This simplistic concept becomes increasingly complicated and uncertain the further the firing range, and the greater the need for identifying and localizing the target with external sensors.

But, the command and control process is usually not a single echelon operation. Military systems for the most part depend upon an hierarchical command structure to project force. It does not matter whether the force is a MK 48 torpedo or a cruise missile. Fortunately, the command structure for controlling submarine operations, which are for the most part independent, is a relatively simple one. In the American submarine Navy, the line between the senior operational submarine commander is directly to his tactical or strategic submarines. The senior submarine operating command may have interposed between himself and his tactical submarine another shore-based commander, as in Japan. Yet, it is questionable whether this intermediary would do very much once conflict began.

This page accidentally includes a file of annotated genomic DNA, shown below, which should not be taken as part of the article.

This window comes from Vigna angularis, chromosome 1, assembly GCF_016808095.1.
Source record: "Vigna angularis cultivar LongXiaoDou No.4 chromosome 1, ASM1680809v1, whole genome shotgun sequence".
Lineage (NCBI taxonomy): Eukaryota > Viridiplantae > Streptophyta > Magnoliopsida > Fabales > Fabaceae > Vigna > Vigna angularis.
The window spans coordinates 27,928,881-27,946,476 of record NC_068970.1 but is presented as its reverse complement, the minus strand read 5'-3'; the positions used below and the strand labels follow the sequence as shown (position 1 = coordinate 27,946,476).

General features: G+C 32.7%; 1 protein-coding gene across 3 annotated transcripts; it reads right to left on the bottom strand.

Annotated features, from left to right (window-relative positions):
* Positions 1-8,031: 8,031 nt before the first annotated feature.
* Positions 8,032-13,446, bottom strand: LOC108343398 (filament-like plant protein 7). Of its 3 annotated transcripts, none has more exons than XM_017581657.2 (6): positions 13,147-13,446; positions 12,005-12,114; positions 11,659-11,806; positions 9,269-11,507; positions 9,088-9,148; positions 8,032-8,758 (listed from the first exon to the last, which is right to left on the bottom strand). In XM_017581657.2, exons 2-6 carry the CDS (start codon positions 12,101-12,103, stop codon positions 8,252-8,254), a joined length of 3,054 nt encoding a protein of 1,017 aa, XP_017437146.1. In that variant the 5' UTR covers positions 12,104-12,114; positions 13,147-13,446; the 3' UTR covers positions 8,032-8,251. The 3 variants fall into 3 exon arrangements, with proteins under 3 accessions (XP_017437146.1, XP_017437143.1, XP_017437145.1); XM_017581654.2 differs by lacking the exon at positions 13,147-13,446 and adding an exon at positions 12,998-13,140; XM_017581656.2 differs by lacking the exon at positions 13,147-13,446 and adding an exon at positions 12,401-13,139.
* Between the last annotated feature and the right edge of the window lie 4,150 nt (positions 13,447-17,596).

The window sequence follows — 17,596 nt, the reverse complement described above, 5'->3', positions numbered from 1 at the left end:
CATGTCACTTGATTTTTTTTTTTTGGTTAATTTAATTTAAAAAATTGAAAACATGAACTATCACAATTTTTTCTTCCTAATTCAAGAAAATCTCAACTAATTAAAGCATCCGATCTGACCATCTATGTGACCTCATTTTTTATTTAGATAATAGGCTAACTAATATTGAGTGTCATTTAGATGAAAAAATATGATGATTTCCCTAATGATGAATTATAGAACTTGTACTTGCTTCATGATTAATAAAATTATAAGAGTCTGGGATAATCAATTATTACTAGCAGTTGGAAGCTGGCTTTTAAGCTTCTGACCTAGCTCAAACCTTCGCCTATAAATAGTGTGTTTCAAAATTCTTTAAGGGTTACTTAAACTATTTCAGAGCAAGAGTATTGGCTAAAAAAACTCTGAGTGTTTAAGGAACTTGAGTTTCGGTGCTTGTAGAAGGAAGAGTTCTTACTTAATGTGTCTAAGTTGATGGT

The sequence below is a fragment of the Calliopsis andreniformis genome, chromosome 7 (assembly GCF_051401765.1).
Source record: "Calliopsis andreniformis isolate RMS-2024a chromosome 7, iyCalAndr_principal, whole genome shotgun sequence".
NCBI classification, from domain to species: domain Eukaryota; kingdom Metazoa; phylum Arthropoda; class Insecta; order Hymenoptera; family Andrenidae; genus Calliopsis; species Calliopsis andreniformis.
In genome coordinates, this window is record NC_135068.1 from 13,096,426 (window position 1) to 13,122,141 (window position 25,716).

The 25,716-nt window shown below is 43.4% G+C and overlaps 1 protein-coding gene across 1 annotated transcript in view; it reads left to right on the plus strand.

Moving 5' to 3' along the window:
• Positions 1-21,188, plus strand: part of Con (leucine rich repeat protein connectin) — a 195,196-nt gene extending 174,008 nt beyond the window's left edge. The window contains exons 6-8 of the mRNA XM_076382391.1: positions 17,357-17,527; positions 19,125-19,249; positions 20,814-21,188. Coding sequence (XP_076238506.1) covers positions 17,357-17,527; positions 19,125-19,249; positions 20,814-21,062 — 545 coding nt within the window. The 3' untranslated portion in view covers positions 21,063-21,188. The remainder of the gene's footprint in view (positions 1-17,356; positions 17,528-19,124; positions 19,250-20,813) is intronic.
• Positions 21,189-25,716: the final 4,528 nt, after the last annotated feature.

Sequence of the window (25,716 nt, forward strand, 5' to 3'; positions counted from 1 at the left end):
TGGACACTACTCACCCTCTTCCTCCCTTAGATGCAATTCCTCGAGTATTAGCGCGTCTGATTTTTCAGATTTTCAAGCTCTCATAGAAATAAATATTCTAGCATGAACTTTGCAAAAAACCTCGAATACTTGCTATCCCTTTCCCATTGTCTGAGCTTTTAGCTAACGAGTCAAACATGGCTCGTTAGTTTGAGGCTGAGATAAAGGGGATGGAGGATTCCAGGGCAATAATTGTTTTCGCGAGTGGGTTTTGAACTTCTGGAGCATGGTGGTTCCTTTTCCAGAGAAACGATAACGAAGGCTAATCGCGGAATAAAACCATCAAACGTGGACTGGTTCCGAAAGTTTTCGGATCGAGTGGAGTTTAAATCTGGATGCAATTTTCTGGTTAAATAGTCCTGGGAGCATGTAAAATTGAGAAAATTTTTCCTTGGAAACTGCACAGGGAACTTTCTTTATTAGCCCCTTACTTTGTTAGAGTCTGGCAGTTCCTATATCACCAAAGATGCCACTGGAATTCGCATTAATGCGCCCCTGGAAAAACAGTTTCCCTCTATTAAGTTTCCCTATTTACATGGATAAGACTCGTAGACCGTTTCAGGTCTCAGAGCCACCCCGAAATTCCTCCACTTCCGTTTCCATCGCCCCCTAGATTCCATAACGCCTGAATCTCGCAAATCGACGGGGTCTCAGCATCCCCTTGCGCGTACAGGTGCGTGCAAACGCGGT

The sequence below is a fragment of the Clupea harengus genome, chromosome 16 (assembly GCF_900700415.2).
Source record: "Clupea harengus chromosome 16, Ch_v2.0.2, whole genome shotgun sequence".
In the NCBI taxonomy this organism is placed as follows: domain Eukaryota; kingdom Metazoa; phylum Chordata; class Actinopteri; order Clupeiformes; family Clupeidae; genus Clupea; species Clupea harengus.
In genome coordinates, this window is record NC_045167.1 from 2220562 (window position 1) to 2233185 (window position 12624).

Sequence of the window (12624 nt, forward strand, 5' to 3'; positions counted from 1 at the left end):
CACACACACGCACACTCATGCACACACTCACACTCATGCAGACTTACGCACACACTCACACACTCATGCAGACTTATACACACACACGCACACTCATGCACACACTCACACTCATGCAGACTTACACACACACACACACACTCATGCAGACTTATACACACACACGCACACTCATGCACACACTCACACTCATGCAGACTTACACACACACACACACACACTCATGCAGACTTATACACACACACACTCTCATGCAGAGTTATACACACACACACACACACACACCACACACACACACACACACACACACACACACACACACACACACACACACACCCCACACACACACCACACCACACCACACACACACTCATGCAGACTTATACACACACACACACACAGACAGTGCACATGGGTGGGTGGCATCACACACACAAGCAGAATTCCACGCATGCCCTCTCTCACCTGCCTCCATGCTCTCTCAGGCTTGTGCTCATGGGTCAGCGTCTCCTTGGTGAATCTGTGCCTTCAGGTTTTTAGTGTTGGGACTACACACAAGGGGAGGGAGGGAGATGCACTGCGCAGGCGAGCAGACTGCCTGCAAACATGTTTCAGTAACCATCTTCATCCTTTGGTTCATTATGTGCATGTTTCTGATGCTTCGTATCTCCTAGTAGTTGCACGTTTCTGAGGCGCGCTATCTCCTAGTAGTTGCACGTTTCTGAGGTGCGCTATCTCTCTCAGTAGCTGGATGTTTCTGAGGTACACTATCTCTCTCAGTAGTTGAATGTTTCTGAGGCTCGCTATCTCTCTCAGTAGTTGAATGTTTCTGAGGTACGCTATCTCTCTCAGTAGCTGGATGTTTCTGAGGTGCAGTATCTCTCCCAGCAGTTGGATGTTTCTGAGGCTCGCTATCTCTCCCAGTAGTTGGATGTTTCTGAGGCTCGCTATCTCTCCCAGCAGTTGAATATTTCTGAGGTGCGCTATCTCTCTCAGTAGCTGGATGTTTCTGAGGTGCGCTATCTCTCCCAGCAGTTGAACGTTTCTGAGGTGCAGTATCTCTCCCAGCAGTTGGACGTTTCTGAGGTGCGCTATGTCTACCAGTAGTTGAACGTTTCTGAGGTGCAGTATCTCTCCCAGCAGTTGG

Regardless of the hierarchical structure, what normally takes place once crisis or conflict sets in is that senior commanders and political leaders quickly skip over echelons. This is because hierarchical commands tend to slow decisions in the fast-paced world 3 in which we live. With modern weaponry and C capabilities, political leaders and military commanders in capitols eschew delays in handling military problems. Any nice schematic of command and control relationaships then becomes a confusing milieu — one difficult to understand in actual action.